Eleventh September is both New Year’s Day and the Fest of St. John the Baptist. The day is called Enkutatash meaning the ‘gift of jewels’. When the famous Wueen of sheba returned from her expensive jaunt to visit king Solomon Jerusalem, her chiefs welcomed her back by replenishing her treasury with enku or jewels. The spring festival has been celebrated since these early times and as rains come to their abrupt end, dancing and singing can be heard at every village in green countryside. After dark on New Year’s Eve people light fire outside their houses. This year will be a special one as Ethiopia crosses over into a new millennium.

The main religious celebration takes place at the 14th – century Kostete Yohannes church in the city of Gaynt within the Gondar region.


Timket is the greatest festival of the year, falling on 19 January, just two weeks after the Ethiopian Christmas. It is actually a three-day affair, beginning on the eve of Timket with dramatic and colorful processions. The following morning, the great day itself, Christ’s baptism In the Jordan River by John the Baptist is commemorated. The third day is devoted to the Feast of St. Michael, the archangel, one of Ethiopia’s most popular saints. Since October and the end of the rains, the country dries up steadily. The sun blaze down from a clear blue sky and the festival of Timket always takes place in glorious weather.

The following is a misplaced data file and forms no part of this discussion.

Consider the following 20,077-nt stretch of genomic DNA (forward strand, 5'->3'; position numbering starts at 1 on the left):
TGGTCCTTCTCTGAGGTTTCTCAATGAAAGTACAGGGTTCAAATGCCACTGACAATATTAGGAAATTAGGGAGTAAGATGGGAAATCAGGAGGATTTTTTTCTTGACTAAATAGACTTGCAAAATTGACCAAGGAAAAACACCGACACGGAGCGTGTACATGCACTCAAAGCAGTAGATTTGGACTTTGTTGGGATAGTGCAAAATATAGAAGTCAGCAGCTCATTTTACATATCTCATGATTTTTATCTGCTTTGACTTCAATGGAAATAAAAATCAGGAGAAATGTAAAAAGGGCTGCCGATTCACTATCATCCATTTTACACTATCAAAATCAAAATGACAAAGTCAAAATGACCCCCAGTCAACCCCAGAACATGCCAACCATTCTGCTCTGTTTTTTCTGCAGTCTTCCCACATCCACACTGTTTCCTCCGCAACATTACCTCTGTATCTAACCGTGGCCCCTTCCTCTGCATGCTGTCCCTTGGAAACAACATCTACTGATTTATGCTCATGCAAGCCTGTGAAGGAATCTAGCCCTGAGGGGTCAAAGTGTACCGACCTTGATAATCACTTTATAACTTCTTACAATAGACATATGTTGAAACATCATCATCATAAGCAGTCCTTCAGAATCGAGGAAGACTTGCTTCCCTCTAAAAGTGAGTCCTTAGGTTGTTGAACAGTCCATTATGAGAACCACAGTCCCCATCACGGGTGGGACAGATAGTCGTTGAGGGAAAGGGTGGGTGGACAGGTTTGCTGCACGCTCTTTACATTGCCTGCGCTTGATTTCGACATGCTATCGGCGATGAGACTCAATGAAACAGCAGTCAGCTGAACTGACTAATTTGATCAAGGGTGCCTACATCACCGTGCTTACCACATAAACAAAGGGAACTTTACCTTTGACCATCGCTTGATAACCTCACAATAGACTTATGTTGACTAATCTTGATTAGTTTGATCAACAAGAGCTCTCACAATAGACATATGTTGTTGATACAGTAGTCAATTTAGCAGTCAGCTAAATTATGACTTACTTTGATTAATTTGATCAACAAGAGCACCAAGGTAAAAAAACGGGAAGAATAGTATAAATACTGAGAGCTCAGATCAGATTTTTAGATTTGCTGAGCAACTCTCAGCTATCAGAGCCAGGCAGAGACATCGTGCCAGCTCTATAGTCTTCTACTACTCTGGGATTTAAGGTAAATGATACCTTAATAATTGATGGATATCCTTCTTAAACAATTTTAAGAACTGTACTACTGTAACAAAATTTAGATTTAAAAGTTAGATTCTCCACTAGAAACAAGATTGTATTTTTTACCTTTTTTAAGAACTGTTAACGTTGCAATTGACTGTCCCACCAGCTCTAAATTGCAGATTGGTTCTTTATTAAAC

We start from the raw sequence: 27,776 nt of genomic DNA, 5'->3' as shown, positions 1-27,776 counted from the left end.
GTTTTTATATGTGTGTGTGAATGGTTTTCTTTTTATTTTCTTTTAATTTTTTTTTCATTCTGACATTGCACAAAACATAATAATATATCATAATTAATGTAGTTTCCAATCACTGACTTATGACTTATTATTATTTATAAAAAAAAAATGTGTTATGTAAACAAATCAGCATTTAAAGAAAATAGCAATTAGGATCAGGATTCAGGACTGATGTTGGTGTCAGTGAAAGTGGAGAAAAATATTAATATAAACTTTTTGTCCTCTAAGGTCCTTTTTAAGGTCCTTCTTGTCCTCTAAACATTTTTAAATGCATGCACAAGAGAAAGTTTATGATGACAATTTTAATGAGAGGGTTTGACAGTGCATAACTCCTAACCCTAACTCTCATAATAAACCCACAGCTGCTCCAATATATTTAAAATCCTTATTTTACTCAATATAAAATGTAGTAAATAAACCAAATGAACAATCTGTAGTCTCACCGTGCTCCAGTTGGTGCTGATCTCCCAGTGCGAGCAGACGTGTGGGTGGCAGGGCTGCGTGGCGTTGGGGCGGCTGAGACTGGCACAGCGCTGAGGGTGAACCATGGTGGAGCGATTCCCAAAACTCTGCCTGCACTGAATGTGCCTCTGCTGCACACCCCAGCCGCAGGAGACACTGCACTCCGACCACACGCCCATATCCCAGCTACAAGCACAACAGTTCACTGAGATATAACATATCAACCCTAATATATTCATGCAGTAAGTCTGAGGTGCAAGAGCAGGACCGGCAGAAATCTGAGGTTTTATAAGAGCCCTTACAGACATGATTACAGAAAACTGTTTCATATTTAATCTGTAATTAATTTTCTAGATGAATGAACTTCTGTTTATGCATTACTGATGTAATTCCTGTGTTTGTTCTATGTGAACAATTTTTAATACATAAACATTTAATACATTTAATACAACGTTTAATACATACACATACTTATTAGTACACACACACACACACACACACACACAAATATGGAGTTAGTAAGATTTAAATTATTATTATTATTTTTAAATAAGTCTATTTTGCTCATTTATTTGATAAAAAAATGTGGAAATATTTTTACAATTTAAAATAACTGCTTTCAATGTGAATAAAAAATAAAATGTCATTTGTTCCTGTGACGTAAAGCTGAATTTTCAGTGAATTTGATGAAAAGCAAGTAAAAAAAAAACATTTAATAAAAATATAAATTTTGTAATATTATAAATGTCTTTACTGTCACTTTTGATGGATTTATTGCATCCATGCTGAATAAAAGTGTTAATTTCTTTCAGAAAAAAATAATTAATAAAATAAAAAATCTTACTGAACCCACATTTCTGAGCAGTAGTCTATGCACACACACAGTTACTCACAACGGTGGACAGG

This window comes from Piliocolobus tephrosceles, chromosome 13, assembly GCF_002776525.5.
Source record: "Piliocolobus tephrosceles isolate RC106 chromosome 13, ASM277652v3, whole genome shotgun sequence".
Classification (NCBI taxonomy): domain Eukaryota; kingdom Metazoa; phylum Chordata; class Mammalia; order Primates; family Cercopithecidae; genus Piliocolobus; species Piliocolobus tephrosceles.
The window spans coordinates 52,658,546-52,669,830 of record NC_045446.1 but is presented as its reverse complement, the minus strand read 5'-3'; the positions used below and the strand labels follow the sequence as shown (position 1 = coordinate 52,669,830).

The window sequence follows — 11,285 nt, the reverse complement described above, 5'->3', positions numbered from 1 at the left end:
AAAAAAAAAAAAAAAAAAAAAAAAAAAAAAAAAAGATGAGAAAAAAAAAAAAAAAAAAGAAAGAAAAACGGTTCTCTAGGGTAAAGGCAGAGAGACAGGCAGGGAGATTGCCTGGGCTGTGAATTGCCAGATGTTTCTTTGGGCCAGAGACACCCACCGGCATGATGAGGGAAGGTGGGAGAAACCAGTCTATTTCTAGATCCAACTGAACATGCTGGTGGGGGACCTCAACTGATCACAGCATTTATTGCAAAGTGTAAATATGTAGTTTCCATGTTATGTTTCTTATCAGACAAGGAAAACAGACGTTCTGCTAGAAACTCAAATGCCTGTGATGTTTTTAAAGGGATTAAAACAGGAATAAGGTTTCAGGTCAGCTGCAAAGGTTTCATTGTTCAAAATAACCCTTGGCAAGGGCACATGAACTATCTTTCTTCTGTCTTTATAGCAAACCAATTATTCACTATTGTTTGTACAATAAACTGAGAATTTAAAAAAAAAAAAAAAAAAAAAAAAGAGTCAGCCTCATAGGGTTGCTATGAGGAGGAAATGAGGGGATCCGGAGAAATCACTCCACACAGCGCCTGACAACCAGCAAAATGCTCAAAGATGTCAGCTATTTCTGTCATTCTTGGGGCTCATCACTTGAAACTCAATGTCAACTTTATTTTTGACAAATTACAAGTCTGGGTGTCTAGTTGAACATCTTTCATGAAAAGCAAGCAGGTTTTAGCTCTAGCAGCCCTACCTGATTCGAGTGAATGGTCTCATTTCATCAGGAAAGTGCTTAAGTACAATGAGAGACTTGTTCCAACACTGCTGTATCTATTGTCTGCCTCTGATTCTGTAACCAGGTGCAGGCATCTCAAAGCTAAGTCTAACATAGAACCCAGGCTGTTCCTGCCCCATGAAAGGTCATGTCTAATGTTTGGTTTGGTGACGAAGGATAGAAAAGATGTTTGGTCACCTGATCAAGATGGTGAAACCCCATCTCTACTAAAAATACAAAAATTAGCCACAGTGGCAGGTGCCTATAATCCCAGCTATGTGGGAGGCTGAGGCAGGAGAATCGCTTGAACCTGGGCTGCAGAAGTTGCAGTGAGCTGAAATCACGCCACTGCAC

Enormous effort is put into the occasion. Tej and tella (Ethiopian meat and beer) are brewed, special bread is baked, and the fat-tailed African sheep are fattened for slaughter. Gifts are prepared for the children and new clothes purchase, old clothes mended and laundered. Everyone – men, women, and children - appears resplendent for three-day celebration. Dressed in dazzling white traditional dress, the locals provide a dramatic contrast of the jewel colors of the ceremonial velvets and stains of the priest’s robe and sequined velvet umbrellas. On the eve of 18 January, the priests remove the tabots from each church and bless the water of the pool or river where the next day’s celebration will take place. It is the tabot (symbolizing the Ark of the Covenant containing the Ten Commandments) rather than the church building which is consecrated, and it is accorded extreme reverenced. Not to be desecrated by the gaze of the layman, the engraved widen or stone slab scarred under layers of rich cloth.